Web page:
Use this URL to cite or link to this record in EThOS: http://ethos.bl.uk/OrderDetails.do?uin=uk.bl.ethos.650840
Title: Locating Scotland's ordinary folk among the lesser known sources for social and family history research c.1630-1790
Author: Fenwick, R. A. W. H.
Awarding Body: University of Edinburgh
Current Institution: University of Edinburgh
Date of Award: 2007
Availability of Full Text:
Full text unavailable from EThOS. Please contact the current institution’s library for further details.
Abstract:
Parish registers do not exist for most of Scotland prior to the 1690s, therefore to obtain an indication as what social levels may have been like in our c.1630-1790 study period, this work sets out to show how a patchwork of obscure sources can still be utilised to formulate some conclusions, in at least three geographically contrasting study areas. With a north western area on the highland line and a planned mill village in the southeast, Auchtergaven in Perthshire may reflect Scotland in miniature. Listings of inhabitants for c.1650 and 1790 located in the Murthly Castle Muniments provide useful information. Auchtergaven adopted the new farming methods, but seventeenth to eighteenth comparisons with the Argyll Estate records show only parts of Argyll saw similar changes. In Tiree and the north and west one finds totally different country and culture, where agricultural improvements were either resisted or simply ignored. The persistence of subsisting shared tenancies there were a significant contrast from events in Auchtergaven. The data for Edinburgh and its subparishes shows that, as in Auchtergaven, by the end of the study period there was increase in the tenant or owner-occupying class and a decrease in sub tenantry numbers. But exact figures for the latter are clouded by the awareness in our Scottish comparisons of an issue equally pressing in England. This being those excluded from sources utilised hitherto for population studies, primarily because they did not possess the right to reside in the location surveyed. Also in Europe, the right to inclusion and welfare depended upon the right to settle. There was resistance to accepting migrants, whether competent journeymen or objects of piety; they were often labelled as transients or vagrants. These folk could not have been quantified by back-projecting from nineteenth century census figures.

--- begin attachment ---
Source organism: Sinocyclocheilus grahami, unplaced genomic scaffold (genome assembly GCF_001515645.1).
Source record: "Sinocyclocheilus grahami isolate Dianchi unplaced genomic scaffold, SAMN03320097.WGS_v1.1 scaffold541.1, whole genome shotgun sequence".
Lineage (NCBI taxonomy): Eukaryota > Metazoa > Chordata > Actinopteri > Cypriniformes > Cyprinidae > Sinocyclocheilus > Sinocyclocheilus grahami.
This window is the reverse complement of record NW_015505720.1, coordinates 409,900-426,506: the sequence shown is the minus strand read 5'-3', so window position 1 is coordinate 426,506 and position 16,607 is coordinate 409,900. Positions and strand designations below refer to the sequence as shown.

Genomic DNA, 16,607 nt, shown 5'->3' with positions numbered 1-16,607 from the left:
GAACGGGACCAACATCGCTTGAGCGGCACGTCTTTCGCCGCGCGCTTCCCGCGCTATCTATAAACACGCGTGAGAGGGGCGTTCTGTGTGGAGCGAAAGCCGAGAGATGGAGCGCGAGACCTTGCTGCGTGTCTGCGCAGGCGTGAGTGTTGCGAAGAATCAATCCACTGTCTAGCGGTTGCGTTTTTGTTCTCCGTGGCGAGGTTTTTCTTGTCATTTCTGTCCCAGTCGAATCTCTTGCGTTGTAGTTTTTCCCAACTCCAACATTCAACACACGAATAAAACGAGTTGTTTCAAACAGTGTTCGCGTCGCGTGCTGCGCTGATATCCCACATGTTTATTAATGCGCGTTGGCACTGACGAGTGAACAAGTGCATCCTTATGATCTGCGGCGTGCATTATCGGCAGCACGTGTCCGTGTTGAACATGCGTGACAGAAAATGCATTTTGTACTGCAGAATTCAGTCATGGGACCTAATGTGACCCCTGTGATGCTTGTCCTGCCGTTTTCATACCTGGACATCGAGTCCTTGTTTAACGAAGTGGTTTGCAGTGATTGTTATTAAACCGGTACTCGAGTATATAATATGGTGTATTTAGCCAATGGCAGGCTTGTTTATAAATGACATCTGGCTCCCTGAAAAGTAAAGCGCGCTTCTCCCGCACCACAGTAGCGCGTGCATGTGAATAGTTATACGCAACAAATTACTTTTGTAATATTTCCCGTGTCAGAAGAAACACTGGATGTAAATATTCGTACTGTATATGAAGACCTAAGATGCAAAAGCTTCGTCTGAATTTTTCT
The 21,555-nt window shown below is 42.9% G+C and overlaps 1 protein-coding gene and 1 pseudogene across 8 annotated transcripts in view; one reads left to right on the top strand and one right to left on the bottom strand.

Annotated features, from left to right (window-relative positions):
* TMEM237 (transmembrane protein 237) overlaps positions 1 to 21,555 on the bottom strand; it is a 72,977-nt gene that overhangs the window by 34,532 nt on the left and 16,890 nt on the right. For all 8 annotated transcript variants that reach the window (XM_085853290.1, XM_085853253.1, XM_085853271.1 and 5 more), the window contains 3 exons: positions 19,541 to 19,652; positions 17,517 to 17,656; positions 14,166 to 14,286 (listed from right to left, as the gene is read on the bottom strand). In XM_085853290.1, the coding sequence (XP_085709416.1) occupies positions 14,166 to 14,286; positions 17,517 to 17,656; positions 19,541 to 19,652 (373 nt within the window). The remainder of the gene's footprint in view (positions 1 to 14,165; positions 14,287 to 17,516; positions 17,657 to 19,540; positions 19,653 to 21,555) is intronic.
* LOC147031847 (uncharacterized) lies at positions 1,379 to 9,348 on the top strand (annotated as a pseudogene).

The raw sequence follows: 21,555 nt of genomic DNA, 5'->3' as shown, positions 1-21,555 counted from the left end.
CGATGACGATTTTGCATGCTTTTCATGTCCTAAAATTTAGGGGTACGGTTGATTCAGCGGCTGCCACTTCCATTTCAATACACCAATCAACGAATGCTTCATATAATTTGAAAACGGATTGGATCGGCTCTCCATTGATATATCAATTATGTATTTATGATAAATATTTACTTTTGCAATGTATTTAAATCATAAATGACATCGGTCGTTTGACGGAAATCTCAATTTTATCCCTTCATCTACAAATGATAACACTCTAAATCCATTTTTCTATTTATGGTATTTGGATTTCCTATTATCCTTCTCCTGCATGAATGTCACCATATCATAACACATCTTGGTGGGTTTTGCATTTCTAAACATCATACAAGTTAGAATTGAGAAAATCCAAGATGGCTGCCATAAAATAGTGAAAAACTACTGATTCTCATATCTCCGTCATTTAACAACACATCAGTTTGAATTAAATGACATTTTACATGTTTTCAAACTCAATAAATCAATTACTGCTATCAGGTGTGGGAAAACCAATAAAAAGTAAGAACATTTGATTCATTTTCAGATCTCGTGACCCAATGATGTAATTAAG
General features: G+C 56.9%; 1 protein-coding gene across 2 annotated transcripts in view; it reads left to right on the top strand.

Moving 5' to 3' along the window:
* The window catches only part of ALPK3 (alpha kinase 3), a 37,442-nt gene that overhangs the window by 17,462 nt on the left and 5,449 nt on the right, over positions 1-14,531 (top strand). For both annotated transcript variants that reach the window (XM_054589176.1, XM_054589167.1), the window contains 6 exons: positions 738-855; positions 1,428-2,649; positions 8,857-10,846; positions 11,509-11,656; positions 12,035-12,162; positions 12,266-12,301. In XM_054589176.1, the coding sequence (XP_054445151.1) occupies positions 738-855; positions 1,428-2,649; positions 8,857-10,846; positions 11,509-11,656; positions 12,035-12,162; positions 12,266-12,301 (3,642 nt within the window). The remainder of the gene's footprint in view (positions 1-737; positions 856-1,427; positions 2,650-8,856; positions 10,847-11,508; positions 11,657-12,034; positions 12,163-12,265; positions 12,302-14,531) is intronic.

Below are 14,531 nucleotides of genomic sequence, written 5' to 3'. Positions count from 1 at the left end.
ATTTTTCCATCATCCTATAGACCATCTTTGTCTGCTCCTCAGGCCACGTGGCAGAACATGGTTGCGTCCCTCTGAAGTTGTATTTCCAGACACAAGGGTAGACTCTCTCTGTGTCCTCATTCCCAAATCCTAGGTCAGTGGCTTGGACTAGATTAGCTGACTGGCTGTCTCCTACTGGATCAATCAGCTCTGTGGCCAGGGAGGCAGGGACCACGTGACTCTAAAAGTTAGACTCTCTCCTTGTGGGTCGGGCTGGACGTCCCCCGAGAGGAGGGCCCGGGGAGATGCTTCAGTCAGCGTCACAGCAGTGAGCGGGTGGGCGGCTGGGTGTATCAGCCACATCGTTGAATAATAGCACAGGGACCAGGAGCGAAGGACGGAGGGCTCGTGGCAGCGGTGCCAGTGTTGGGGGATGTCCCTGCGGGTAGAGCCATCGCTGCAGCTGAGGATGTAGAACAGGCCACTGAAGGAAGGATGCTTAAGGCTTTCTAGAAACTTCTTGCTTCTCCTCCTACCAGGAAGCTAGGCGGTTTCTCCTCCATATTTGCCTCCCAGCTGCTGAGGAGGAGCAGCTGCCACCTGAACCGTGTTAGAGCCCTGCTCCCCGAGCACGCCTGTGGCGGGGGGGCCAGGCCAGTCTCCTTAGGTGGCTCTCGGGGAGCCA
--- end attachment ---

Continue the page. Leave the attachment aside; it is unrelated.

Supervisor: Not available Sponsor: Not available
Qualification Name: Thesis (Ph.D.) Qualification Level: Doctoral
EThOS ID: uk.bl.ethos.650840  DOI: Not available
Share: